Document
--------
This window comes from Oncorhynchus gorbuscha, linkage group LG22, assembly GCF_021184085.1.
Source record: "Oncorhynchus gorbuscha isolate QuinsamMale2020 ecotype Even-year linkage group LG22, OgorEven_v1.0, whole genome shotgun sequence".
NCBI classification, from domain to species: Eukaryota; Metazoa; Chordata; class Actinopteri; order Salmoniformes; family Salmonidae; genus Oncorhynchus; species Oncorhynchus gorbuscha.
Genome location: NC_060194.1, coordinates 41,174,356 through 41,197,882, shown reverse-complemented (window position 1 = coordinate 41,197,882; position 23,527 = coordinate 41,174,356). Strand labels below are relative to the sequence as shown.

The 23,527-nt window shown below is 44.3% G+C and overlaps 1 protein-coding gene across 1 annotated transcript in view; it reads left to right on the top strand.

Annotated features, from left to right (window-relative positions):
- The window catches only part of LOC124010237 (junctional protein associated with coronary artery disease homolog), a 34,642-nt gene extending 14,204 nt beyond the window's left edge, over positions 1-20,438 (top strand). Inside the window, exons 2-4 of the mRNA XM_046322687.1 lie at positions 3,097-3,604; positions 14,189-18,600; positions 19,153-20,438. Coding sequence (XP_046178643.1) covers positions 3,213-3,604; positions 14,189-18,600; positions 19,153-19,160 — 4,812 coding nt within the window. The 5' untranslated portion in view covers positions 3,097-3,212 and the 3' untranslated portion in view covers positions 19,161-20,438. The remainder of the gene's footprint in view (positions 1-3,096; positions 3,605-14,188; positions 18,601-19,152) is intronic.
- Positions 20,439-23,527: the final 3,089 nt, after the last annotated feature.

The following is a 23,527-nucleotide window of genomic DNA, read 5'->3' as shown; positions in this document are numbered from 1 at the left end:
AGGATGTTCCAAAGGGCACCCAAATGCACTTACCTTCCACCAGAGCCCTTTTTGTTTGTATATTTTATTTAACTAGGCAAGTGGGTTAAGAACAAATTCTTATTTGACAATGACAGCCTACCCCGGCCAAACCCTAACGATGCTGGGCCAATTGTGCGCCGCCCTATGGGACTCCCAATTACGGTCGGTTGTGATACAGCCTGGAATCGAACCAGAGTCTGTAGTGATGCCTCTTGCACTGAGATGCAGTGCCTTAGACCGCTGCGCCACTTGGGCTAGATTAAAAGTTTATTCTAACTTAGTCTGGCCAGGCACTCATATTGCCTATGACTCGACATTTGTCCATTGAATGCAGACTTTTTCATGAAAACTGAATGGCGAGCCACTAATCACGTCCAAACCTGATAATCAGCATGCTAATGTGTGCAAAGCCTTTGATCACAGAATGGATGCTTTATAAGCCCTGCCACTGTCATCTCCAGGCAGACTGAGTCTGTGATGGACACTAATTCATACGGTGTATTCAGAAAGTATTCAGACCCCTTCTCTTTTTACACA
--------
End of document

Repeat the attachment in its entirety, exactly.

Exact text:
This window comes from Oncorhynchus gorbuscha, linkage group LG22, assembly GCF_021184085.1.
Source record: "Oncorhynchus gorbuscha isolate QuinsamMale2020 ecotype Even-year linkage group LG22, OgorEven_v1.0, whole genome shotgun sequence".
NCBI classification, from domain to species: Eukaryota; Metazoa; Chordata; class Actinopteri; order Salmoniformes; family Salmonidae; genus Oncorhynchus; species Oncorhynchus gorbuscha.
Genome location: NC_060194.1, coordinates 41,174,356 through 41,197,882, shown reverse-complemented (window position 1 = coordinate 41,197,882; position 23,527 = coordinate 41,174,356). Strand labels below are relative to the sequence as shown.

The 23,527-nt window shown below is 44.3% G+C and overlaps 1 protein-coding gene across 1 annotated transcript in view; it reads left to right on the top strand.

Annotated features, from left to right (window-relative positions):
- The window catches only part of LOC124010237 (junctional protein associated with coronary artery disease homolog), a 34,642-nt gene extending 14,204 nt beyond the window's left edge, over positions 1-20,438 (top strand). Inside the window, exons 2-4 of the mRNA XM_046322687.1 lie at positions 3,097-3,604; positions 14,189-18,600; positions 19,153-20,438. Coding sequence (XP_046178643.1) covers positions 3,213-3,604; positions 14,189-18,600; positions 19,153-19,160 — 4,812 coding nt within the window. The 5' untranslated portion in view covers positions 3,097-3,212 and the 3' untranslated portion in view covers positions 19,161-20,438. The remainder of the gene's footprint in view (positions 1-3,096; positions 3,605-14,188; positions 18,601-19,152) is intronic.
- Positions 20,439-23,527: the final 3,089 nt, after the last annotated feature.

The following is a 23,527-nucleotide window of genomic DNA, read 5'->3' as shown; positions in this document are numbered from 1 at the left end:
AGGATGTTCCAAAGGGCACCCAAATGCACTTACCTTCCACCAGAGCCCTTTTTGTTTGTATATTTTATTTAACTAGGCAAGTGGGTTAAGAACAAATTCTTATTTGACAATGACAGCCTACCCCGGCCAAACCCTAACGATGCTGGGCCAATTGTGCGCCGCCCTATGGGACTCCCAATTACGGTCGGTTGTGATACAGCCTGGAATCGAACCAGAGTCTGTAGTGATGCCTCTTGCACTGAGATGCAGTGCCTTAGACCGCTGCGCCACTTGGGCTAGATTAAAAGTTTATTCTAACTTAGTCTGGCCAGGCACTCATATTGCCTATGACTCGACATTTGTCCATTGAATGCAGACTTTTTCATGAAAACTGAATGGCGAGCCACTAATCACGTCCAAACCTGATAATCAGCATGCTAATGTGTGCAAAGCCTTTGATCACAGAATGGATGCTTTATAAGCCCTGCCACTGTCATCTCCAGGCAGACTGAGTCTGTGATGGACACTAATTCATACGGTGTATTCAGAAAGTATTCAGACCCCTTCTCTTTTTACACA